DAY 13 (6/23/05): Fair Haven to
Macedon, NY 64.7 mi.  Feeling very relaxed and rested, the quest for the
west resumed today as I left Fair Haven.  Not without leaving something
behind, though: a racoon bit a hole in the side of my tent last night in
an effort to get to a clif bar that I had carelessly left in an interior
pocket.  I repaired the damage with a patch from my sleeping mat and that
seems to be holding up well.  In any event, just past Fair Haven, the
scenery changed again, from sort of scuffy deciduous forest to fruit
orchards and a few fields.  During this morning's ride, I met a tour group
from Delaware.  They were all very nice and of course excite about Dagny
(who doesn't love a gorgeous orange bike?).  So, before our paths
diverged, we stopped for a little photoshoot.  A bit down the road, I
happened upon a strawberry farm that also served excellent sandwiches,  I
have never before eaten an entire quart of strawberries solo, but when the
fruit is still warm from the field it is a rewarding experience.  I then
proceeded on through the town of Palmyra which, for all you LDS history
buffs, is the site of the initial printing of the Book of Mormon.  In
Palmyra, I picked up the Erie canalway trail, which runs parallel to the
canal at a distance of about 10ft from the bank.  I rode this for a few
miles until I arrived in Macedon, where camping is allowed in a public
park immediately adjacent to Lock 30 on the Erie canal.  There are no
facilities there other than a port-o-john, but you can't beat the location
or the price.

DAY 14 (6/24/05): Macedon to Middleport, NY 87.6 mi.  Today's mission was
simple: ride all day on the Erie canal trail from point A to point B. 
Knowing that it would be a long day, I got up early and started on my way.
After about 30 mi of the trail, I started getting a little bored.  There
was no navigation, no change in scenery, and no hills to keep my mind
occupied.  Let this be a lesson to my fellow cyclists: never, ever, think
sacreligious thoughts like these while you are riding on a beautiful
trail, for the gods of cycling will hear your evil thoughts and punish you
for them.  Punishment #1 came very quickly: the trail was closed for
repaving starting basically at the Rochester city line.  Not too phased, I
looked over the map and picked a street just inside Rochester that
paralleled the canal and would drop me off back at the canal at the end of
the closed section.  Off I went.  Unfortunately, the road I had chosen was
_also_ closed for paving.  But, there was a clearly marked detour, which I
followed until I reached the sign marked “End Detour.”  Unfortunately,
this sign appeared in the middle of a recently unpaved wasteland with no
street signs in what I would describe as one of the less-nice
neighborhoods in Rochester.  Looking to my left, I thought I could make
out a street sign with the name I had originally wanted, but access to it
was blocked by more construction.  Not to be deterred, I hopped off the
bike, carried her up a couple of stairs, under a piece of 'caution' tape,
through the front yard of an apartment complex, and on to the street where
I wanted to be.  Finally, I was back on the trail.  Seeing that I had not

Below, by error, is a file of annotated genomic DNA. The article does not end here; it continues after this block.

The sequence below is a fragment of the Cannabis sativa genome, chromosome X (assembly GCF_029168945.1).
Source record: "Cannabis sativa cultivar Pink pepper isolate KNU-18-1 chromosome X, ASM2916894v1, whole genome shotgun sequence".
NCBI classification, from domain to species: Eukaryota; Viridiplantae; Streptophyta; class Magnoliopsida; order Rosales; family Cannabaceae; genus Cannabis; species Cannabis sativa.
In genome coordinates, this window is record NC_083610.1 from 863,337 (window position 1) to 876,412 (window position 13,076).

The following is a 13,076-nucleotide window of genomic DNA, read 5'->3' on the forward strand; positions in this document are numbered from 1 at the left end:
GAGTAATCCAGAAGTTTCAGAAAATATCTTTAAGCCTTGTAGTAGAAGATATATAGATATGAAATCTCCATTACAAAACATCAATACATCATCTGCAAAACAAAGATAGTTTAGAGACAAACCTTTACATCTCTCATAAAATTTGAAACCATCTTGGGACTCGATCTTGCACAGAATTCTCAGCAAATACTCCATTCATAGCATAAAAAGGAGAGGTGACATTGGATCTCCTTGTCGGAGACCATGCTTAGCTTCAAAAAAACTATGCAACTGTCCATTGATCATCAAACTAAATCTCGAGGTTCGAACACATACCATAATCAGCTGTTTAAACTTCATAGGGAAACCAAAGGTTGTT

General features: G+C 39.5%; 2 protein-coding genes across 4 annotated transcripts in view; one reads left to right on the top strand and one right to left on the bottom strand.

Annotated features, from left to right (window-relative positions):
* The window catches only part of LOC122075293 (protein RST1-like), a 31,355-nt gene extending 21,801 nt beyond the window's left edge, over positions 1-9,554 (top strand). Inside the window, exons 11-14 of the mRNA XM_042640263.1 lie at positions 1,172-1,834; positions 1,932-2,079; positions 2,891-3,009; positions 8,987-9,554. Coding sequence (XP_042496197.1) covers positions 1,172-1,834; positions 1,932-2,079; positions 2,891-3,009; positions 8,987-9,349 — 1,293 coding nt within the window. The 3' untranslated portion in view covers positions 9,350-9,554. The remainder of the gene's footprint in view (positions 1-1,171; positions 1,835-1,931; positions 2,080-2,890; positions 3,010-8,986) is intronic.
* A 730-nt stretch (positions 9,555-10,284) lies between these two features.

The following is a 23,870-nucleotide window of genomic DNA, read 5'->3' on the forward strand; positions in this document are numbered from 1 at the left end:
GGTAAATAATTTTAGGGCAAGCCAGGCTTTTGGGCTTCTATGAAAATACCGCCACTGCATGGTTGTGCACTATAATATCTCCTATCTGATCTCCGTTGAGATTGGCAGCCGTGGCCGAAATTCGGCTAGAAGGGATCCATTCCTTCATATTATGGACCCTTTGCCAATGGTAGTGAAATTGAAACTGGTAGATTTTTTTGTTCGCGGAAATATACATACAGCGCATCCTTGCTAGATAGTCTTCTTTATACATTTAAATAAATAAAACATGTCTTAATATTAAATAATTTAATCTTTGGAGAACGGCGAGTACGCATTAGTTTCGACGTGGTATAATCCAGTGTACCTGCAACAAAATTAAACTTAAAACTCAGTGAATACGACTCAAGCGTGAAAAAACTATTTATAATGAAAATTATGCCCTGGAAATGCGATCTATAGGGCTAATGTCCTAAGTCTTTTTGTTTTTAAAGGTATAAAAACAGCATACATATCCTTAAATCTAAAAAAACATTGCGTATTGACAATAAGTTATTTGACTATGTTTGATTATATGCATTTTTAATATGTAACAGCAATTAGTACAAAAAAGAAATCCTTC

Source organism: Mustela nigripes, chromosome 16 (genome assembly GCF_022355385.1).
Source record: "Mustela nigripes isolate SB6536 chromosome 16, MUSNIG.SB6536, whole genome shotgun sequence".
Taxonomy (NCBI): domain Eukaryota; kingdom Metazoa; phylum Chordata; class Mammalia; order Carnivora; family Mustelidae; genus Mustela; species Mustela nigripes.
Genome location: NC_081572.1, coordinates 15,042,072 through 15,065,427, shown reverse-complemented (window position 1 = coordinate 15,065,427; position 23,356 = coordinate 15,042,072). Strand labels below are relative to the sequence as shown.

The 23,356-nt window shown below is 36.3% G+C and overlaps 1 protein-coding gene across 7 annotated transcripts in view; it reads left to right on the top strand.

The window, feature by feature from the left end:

attoned adequately for my evil thoughts, the gods called up a steady
headwind that pushed against me for the next 40 miles.  I was absolutely
exhausted when I rolled into Middleport, but I sure wasn't bored...

DAY 15 (6/25/05): Middleport, NY to Fort Erie, ONT 74.9 mi.  I crossed two
major milestones today, as I completed the 1000th mile of my journey and
crossed an international border on my bike for the first time.  The day
started out with the final 15 mi of the Erie canalway trail.  Since I was
still doing pennance for my evil thoughts of yesterday, the headwind was
still there.  I passed through the town of Lockport, which contains Locks
34 and 35.  Together, these two locks can move a 3000 ton vessel 49
vertical feet.  Pretty impressive.  From there it was only another 10mi to
the canadian border.  Arriving at customs was made substantially more
exciting by a road closure which forced me to go through two huge
cloverleaves to get to the customs booth.  Crossing the border itself was
fairly anticlimactic, they took a quick look at my passport, asked if I
had a gun, and waved me through.  After getting some Canadian $$, I rolled
onto the Niagra recreation trail, which lead all the way to Niagra Falls. 
It was the first time I had ever seen them, and they are spectacular. 
However, there are just too many people there.  Between the shops, the
boat rides, the restaurants and the shops I think some of the natural
splendor of the falls is lost.  From the Canadian side you can look across
to New York and see tons of tourists on that side walking down stairways
to the falls in matching ponchos like hundreds of blue ants.  The scary
thing is that the falls were not yet operating at full capacity: the
motels all still had vacancies, and they hadn't opened the auxiliary
parking lots yet.  After taking in my fill of the falls and the thousands
of tourists, I got back on the trail and headed to Fort Erie, which was
much more peaceful, and with beautiful views of the Niagra river and
Buffalo, NY.  There are also, oddly, five or six chinese restaurants all
next to each other on the edge of town.  While I was waiting for my lo
mein at Happy Jack's, the owner told me that his family has been in Fort
Erie since 1895 and has operated several different businesses all on that
same site on the waterfront.  The food was very tasty and the portions
were huge!